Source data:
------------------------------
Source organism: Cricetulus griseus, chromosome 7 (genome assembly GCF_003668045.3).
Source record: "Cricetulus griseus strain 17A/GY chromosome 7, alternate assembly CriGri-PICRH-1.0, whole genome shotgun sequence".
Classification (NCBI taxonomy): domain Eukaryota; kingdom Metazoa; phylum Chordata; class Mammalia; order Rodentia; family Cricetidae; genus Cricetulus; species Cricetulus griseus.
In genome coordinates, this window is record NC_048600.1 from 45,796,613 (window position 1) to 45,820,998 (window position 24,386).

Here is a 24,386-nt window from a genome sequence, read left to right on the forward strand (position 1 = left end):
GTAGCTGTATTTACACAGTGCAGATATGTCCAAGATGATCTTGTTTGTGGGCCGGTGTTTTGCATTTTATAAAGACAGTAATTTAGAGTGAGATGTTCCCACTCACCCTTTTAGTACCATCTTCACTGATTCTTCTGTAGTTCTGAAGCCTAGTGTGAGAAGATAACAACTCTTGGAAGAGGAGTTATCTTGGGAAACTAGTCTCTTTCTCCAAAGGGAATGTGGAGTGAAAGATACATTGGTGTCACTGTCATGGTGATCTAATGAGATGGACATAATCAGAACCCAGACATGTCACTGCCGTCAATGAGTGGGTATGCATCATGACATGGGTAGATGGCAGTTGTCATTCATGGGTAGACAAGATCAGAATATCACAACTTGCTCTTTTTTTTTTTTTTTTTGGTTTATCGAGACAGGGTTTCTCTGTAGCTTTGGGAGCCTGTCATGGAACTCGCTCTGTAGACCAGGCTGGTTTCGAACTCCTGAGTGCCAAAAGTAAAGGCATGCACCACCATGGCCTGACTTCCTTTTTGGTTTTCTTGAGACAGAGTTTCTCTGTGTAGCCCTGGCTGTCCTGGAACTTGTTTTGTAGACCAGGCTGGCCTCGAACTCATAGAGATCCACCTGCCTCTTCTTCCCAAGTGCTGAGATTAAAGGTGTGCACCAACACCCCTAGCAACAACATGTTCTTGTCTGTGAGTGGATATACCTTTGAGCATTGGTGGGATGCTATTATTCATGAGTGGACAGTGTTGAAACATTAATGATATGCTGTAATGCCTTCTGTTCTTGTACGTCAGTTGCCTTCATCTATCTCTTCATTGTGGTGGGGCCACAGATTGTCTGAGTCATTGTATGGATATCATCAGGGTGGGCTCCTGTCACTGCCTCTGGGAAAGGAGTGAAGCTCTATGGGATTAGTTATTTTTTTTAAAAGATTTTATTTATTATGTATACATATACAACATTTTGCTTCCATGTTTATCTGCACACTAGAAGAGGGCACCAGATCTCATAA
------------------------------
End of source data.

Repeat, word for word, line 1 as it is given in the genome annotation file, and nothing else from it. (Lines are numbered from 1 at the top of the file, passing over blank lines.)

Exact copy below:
Source organism: Cricetulus griseus, chromosome 7 (genome assembly GCF_003668045.3).